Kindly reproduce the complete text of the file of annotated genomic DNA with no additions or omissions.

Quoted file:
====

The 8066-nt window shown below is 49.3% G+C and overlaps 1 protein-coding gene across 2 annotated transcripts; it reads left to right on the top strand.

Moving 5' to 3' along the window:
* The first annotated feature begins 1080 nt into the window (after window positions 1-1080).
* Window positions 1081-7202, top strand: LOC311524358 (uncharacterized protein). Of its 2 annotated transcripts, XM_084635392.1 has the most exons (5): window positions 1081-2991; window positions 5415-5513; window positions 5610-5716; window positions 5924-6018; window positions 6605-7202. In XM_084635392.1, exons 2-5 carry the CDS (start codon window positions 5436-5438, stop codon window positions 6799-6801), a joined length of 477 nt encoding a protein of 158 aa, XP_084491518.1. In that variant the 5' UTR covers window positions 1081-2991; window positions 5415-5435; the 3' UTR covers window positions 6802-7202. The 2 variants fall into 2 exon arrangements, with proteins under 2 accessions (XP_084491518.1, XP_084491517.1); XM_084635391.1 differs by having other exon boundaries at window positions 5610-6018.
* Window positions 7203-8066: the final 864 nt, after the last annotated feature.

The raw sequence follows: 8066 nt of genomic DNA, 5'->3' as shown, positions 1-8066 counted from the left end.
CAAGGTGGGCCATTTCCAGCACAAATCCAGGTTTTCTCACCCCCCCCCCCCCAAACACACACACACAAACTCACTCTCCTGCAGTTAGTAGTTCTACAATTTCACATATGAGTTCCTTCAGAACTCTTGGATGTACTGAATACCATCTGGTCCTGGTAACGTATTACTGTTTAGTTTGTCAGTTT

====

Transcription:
The 8066-nt window shown below is 49.3% G+C and overlaps 1 protein-coding gene across 2 annotated transcripts; it reads left to right on the top strand.

Moving 5' to 3' along the window:
* The first annotated feature begins 1080 nt into the window (after window positions 1-1080).
* Window positions 1081-7202, top strand: LOC311524358 (uncharacterized protein). Of its 2 annotated transcripts, XM_084635392.1 has the most exons (5): window positions 1081-2991; window positions 5415-5513; window positions 5610-5716; window positions 5924-6018; window positions 6605-7202. In XM_084635392.1, exons 2-5 carry the CDS (start codon window positions 5436-5438, stop codon window positions 6799-6801), a joined length of 477 nt encoding a protein of 158 aa, XP_084491518.1. In that variant the 5' UTR covers window positions 1081-2991; window positions 5415-5435; the 3' UTR covers window positions 6802-7202. The 2 variants fall into 2 exon arrangements, with proteins under 2 accessions (XP_084491518.1, XP_084491517.1); XM_084635391.1 differs by having other exon boundaries at window positions 5610-6018.
* Window positions 7203-8066: the final 864 nt, after the last annotated feature.

The raw sequence follows: 8066 nt of genomic DNA, 5'->3' as shown, positions 1-8066 counted from the left end.
CAAGGTGGGCCATTTCCAGCACAAATCCAGGTTTTCTCACCCCCCCCCCCCCAAACACACACACACAAACTCACTCTCCTGCAGTTAGTAGTTCTACAATTTCACATATGAGTTCCTTCAGAACTCTTGGATGTACTGAATACCATCTGGTCCTGGTAACGTATTACTGTTTAGTTTGTCAGTTT